The episode ends with our heroes ready to take on Negan, now with weapons and even perhaps a new ally. “Something They Need” is an enjoyable enough episode with some great-looking zombies and decent tension, but it doesn’t feel like the second last entry before Negan’s reign is ended. In fact I think us Walking Dead fans are just going to have to accept that the Rick vs Negan storyline will probably be dragged on for at least half a season too long. So basically Governor 2.0.

Of course I might be wrong. Perhaps next week’s finale will wrap everything up beautifully but it seems unlikely. Either way I’ll see you back here in seven days.

 

 
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Dance Academy: The Movie

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After three seasons on the ABC, the hugely popular Dance Academy makes the leap to the big screen, getting pretty much the whole gang back together for what is either one final hurrah or the first in a new, expanded franchise, depending on how you like at it (and how the numbers look hen all is said and done).

Picking up some 18 months after the end of series three, Dance Academy: The Movie sees Tara (Xenia Goodwin) trying to put her life back together following her all-but-career-ending spinal injury. Working as a waitress at the Opera House keeps her on the periphery of the performing world, but she knows she needs to be in the thick of it. After a failed audition for Ballet Company director Madeline Moncur (Miranda Otto), Tara takes to the road to find herself, heading first to New York City to reconnect with Kat (Alicia Banit), now a popular children’s show host, then to Texas to spend time with mentor Lucinda (Tara Morice) and old friend and fellow dancer Ben (Thomas Lacey), who is battling cancer. The pair begin developing their own routines and are determined to showcase their talents in NYC, but an opportunity to rejoin Moncur’s company means Tara must decide once and for what she really wants.

Eschewing the usual “follow your dreams” narrative, Dance Academy makes the astute observation that the dreams of our youth are not necessarily what’s best for us in maturity – the central drama isn’t whether Tara will get back on stage, but whether she really wants to, which lends the proceedings some welcome emotional complexity. This subtext never overwhelms the story, though; on the surface, Dance Academy remains a bright, bubbly and energetic affair. TV veteran director Jeffrey Walker keeps things moving along at a decent clip, and the deft script by series creator Samantha Strauss manages to juggle a large cast effectively.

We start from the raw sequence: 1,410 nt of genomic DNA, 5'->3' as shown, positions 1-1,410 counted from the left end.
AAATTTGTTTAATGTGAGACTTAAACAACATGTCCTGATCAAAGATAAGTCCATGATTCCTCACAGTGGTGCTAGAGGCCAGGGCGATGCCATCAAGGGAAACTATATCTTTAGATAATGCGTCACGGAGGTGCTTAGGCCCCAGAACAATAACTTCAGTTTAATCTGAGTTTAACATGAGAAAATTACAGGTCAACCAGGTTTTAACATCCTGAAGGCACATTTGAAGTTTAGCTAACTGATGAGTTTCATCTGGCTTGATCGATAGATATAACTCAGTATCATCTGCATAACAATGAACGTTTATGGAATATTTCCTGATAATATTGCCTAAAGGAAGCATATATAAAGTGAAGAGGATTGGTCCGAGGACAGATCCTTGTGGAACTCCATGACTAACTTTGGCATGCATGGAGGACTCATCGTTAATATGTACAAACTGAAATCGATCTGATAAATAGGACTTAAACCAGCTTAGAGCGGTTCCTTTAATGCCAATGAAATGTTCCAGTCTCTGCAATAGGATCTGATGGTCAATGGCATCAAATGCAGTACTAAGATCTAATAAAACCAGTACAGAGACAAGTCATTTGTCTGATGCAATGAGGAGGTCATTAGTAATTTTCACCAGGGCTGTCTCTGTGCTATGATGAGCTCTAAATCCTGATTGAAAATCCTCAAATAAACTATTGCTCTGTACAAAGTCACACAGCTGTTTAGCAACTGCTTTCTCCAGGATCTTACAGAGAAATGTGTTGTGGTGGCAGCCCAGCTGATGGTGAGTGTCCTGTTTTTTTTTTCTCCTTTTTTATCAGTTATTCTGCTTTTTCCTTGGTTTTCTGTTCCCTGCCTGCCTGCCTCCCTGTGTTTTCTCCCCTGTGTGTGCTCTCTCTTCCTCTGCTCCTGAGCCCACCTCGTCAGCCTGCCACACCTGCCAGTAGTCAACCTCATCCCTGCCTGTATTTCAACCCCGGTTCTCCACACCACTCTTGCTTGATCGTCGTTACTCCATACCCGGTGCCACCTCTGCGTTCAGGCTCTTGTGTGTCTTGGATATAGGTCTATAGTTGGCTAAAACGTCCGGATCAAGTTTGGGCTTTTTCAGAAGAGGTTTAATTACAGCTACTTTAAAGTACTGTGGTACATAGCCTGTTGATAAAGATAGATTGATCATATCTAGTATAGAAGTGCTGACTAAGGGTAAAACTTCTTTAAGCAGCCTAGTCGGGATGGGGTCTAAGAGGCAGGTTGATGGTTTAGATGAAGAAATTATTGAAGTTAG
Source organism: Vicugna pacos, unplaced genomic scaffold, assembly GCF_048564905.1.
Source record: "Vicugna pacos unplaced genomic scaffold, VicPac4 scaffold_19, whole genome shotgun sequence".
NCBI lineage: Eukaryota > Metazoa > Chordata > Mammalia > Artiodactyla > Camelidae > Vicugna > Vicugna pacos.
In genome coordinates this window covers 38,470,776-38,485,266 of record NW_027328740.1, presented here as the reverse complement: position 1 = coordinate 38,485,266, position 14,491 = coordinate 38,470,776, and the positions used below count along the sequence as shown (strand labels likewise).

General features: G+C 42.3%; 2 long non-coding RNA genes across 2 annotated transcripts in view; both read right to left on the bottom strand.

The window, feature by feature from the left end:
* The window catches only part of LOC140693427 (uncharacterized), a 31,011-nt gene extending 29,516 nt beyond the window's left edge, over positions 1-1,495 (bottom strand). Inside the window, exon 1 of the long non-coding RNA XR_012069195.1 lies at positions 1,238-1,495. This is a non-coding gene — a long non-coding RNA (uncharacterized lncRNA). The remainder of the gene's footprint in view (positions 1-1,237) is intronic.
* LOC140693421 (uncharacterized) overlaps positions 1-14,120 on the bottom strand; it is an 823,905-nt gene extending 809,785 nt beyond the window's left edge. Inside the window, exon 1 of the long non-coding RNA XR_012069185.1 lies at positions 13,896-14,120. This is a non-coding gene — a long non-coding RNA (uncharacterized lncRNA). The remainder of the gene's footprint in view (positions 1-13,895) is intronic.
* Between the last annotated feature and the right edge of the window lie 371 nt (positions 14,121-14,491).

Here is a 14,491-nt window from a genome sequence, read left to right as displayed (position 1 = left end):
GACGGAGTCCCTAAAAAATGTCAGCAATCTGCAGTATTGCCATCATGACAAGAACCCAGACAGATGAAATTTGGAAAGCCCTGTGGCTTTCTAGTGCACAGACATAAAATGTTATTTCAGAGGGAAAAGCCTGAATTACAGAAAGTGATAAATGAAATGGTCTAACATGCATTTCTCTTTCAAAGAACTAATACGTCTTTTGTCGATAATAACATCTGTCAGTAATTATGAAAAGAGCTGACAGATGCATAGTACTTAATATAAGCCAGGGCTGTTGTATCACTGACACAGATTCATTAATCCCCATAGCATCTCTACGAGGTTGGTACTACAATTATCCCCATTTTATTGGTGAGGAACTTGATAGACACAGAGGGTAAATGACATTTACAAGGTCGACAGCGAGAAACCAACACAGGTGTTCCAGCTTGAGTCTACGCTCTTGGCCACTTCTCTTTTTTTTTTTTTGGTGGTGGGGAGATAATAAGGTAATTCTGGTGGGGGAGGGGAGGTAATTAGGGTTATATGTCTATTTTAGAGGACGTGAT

It’s still essentially a teen drama, mind you, and your mileage will of course be affected by how much import you place on the travails of the young, attractive and insanely talented. Dance Academy is definitely in the upper echelon of the genre though, and if you’re a 40-something with fond memories of, say, Degrassi High, then this will certainly push a lot of the same buttons. Dance Academy fans will already be on board for the feature-length continuing adventures of Tara and company, but newcomers will have a good time, too.

 
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A Silent Voice

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Naoko Yamada’s A Silent Voice reminds us that anime is not simply a genre of action-packed fighting robots or giggling school girls within absurd tales, but a rich and vibrant cinematic form unto itself. A Silent Voice deals with issues of isolation, bullying and stereotyping as it depicts the evolving relationship between Shoya, the school bully and protagonist, and Shoko, a deaf girl who moves to his school, following them from their youth and into their late adolescence. At times it is poignant and emotional, and at others, it seems to miss the mark completely.

Since the ‘90s. respect and admiration has matured for anime, particularly those produced in Japan, due to the critical and commercial success of films such as Grave of the Fireflies, Ghost in the Shell and Princess Mononoke. These films are beautiful character studies, told against stunningly drawn backdrops, as they navigate the human experience with thoughtfulness and nuance. As A Silent Voice progresses further along its overly long runtime, however, it is the latter camp where the film begins to stumble most. Although, full credit should be given to its art department which renders each frame colourful, exuberant and bursting with life.

The opening scenes of A Silent Voice see Shoya years after his days as a bully. He is selling off his possessions to pay back his mother for some unknown reason and then climbs onto a bridge, readying to take a final leap of absolution. The sequence barely needs a line of dialogue to make you feel the pain Shoya is in. And when the film cuts back to Shoya’s primary school days, it maintains this momentum as Shoya lashes out at the defenceless Shoko. For Shoko, being the new girl would be hard enough, but being deaf turns her into a moving target for the merciless Shoya. The opening scene and Shoya’s ruthless and unending torment of Shoko highlight the journey he is yet to undergo. This period makes up about half of the film’s runtime and is where it understands its characters best, as Shoya simply craves the easy attention that bullying brings him and Shoko is stoic in her attempts to keep her cool in spite of her overwhelming circumstances. And when Shoko does lash out, you feel sympathy for both these characters in how much they struggle to perform their predetermined roles.